With National Pain Awareness week approaching in November, the complexity of chronic pain management amidst a shortage of family doctors is understandably top of mind for patients living with this diagnosis. The Chronic Pain Project Team saw the need for a multidisciplinary approach to improve the quality and coordination of care.
From its inception in 2019, the Project team focused on addressing the primary issue they noticed during the expression-of-interest stage: a lack of understanding around what resources are available for chronic pain patients. By leveraging events, newsletters, Pathways, and meetings, the team compiled and shared resources with physicians in the region, spanning from the Fraser Health Authority’s Pain Hub to the BC ECHO for Chronic Pain, and others. Together with a specialized sub-committee working group, the Team developed the Chronic Pain Care Pathway —a tool focusing on key treatment guidelines and recommendations, while highlighting free-to-low-cost resources.
This tragic need for better resources was illustrated by patient voices. One patient described that they became “the CEO of my health care” due to a lack of capacity from local family physicians, and that they had to drive over an hour for help with their chronic pain only to be seen by an ER who “just thought I wanted drugs.” Another patient—who had been on the same medication for a decade—was shocked when her new family physician changed her prescription, a decision they attribute to the stigma and misinformation surrounding the prescription of opioids.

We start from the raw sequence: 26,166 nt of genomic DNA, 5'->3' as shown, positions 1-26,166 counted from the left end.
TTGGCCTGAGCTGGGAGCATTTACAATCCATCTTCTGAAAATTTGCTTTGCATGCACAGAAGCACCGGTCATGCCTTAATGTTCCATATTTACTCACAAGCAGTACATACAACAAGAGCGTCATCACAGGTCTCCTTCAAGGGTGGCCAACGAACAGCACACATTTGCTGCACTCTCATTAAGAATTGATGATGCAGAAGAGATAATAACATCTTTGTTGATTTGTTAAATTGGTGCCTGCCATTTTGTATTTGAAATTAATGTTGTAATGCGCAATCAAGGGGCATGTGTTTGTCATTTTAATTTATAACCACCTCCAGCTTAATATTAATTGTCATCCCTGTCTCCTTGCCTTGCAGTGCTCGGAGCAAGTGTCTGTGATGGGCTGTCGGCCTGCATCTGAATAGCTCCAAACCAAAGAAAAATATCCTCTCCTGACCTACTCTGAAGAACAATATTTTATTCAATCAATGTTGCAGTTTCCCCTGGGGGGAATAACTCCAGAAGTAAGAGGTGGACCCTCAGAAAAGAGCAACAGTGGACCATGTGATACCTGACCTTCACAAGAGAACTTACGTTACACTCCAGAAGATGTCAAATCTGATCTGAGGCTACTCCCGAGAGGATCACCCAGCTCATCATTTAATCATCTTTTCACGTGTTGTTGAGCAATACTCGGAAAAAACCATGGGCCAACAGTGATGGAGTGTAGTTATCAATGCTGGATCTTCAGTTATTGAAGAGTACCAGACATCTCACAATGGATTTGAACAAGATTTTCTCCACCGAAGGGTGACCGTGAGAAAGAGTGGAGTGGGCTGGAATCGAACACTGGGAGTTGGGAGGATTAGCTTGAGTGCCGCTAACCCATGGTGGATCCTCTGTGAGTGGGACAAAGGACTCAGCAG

Another perspective came from a retiring family doctor who had managed a couple of patients with complex situations and was concerned for their care after leaving practice. The new-to-practice replacement physician was uncomfortable prescribing opioids—as are most new-to-practice physicians—due to fears of scrutiny from the College combined with a lack of knowledge, skills, and support to manage complex chronic pain patients. The Project team seized this opportunity to trial the Collaborative Model to Opioid Prescribing for Chronic Pain Patients. In this model, an anesthesiologist, psychiatrist, and an addiction medicine physician saw each patient to ensure there was a coordinated plan to recommend to the family doctor—the final goal being to reduce opioid dosages within the College guidelines, supporting the family physician, and improving the patient’s quality of life. The expanded efforts led to this model evolving into its own Shared Care project.
This project will leverage the group’s broad stakeholder engagement to continue moving forward for regional, and potentially provincial, uptake. There are ongoing conversations with Pain BC and the Provincial Health Services Authority Pain Care BC network to sustain the Chronic Pain Care Pathways resource at a provincial level. Through sustained efforts, education, and sharing of the resources developed, the team expects the quality of care for patients living with chronic pain will improve along with the confidence, knowledge, and skills of their family physicians.